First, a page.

This week, John Cappel joins Michael to discuss the Overseas Contingency Operations budget. Cappel work on Budgeting for Foreign Affairs and Defense (BFAD) at the Stimson Center. John and his colleague, Russel Rumbaugh, just put out a report “A Step Backward, or More to Go? FY15 Overseas Contingency Operations Request.”
The Stimson Center focusses on global security challenges, and Cappel and his colleagues in BFAD look into where the money is actually going.
Cappel explains how OCO, or Overseas Contingency Operations, contains budget requests that are like supplemental war budgets. Historically, supplemental budgets often arose in response to some kind of unexpected event, like a natural disaster or some kind of military conflict. In the past, these supplemental budgets gave way to budgets that took into account the actual conflicts and the supplemental budget requests went away. The OCO, however, has been around for a long time now.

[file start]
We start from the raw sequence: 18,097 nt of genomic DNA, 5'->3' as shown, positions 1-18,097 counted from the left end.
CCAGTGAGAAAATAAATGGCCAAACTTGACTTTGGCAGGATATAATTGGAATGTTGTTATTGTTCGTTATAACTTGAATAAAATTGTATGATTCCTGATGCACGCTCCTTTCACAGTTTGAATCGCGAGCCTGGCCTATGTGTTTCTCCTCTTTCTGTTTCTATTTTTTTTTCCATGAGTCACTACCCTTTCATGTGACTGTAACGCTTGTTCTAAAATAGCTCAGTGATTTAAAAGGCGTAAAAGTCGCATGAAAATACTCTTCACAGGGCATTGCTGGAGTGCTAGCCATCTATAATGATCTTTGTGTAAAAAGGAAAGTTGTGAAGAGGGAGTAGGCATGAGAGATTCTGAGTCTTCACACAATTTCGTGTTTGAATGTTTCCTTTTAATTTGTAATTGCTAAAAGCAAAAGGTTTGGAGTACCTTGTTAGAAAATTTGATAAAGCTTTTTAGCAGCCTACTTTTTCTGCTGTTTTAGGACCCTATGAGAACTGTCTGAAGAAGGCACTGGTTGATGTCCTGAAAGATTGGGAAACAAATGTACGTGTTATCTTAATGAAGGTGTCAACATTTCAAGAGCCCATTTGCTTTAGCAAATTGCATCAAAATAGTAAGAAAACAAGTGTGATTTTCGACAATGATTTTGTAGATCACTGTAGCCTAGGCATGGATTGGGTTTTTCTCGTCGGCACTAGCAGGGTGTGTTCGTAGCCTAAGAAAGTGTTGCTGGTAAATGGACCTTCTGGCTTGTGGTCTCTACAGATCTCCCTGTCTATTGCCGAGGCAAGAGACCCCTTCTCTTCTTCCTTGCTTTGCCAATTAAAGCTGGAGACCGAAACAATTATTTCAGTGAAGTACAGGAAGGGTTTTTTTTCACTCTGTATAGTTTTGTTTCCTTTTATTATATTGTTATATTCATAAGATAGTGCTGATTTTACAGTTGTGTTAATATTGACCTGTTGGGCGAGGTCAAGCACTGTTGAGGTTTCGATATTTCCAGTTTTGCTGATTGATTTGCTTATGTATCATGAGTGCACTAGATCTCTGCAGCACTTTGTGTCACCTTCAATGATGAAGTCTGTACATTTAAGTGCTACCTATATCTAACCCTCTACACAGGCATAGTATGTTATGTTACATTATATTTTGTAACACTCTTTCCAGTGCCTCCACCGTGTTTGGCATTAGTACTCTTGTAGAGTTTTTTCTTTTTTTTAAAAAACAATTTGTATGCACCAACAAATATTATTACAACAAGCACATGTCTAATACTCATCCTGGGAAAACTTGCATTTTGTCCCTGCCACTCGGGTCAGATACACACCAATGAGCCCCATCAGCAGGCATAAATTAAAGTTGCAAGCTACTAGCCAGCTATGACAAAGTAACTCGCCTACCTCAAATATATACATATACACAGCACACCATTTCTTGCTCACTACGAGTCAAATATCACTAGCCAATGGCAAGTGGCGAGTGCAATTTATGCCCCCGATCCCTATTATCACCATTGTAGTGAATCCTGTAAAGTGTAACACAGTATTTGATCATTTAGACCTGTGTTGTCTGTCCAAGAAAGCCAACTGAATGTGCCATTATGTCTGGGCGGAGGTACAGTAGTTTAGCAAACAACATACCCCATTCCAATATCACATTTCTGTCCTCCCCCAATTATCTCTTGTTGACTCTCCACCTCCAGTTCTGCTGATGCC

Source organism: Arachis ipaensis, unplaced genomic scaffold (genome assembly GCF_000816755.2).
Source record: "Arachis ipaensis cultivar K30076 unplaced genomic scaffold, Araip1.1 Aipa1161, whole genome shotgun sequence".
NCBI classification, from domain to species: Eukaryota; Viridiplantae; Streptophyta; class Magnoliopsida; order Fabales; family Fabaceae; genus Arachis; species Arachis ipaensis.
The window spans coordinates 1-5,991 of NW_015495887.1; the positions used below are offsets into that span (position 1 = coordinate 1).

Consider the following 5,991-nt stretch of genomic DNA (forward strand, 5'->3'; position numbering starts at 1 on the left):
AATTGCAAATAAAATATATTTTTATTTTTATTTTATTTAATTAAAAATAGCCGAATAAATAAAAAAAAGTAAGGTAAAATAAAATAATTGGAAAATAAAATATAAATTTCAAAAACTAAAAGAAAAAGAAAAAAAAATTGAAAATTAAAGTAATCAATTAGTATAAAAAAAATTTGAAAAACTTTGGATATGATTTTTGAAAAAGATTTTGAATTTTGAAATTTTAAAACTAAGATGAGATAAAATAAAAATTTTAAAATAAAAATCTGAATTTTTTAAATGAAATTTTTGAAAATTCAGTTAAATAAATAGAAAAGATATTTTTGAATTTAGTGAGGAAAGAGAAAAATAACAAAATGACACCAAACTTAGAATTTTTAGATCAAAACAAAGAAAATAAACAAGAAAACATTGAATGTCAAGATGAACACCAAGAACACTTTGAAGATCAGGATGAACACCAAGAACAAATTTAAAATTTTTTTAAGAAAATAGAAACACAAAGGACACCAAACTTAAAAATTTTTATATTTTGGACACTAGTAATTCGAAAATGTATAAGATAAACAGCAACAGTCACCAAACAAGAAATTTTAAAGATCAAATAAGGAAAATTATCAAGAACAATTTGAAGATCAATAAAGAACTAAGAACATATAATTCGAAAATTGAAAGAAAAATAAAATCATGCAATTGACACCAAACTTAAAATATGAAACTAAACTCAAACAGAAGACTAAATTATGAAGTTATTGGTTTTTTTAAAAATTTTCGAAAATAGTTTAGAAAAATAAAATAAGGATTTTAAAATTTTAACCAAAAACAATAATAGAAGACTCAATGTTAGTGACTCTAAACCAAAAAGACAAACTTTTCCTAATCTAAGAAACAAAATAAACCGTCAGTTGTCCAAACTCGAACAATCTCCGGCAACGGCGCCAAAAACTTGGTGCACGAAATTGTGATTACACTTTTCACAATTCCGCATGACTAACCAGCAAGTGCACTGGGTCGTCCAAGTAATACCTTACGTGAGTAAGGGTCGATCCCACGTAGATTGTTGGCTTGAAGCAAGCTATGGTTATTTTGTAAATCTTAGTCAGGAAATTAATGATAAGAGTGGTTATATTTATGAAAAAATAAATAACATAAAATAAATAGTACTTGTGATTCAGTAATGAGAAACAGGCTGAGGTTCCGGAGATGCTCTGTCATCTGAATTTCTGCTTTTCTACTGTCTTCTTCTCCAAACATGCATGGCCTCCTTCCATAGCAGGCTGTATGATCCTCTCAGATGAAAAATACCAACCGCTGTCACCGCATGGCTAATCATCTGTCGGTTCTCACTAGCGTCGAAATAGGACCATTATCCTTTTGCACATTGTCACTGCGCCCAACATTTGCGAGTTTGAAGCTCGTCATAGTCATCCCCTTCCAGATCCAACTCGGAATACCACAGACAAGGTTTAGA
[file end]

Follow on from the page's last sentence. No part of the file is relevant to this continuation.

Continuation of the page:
Many feel that the OCO budget has become a bit of a slush fund. DoD, for its part, is beginning to shift some of the OCO-type requests into the general budget.
The OCO Budget also has requests for $5 Billion for the Counterterrisom Partnership Fund (CTPF) with $4 billion for DoD and $1 billion to the Department of State. There’s also the European Reassurance Initiative with a price tag of $1 billion which mostly goes to DoD. Cappel refers to both as “head scratchers.”
To read more about John Cappel and his work at the the Stimson Center, visit the Budgeting for Foreign Affairs and Defense section of the Stimson Center’s Website.
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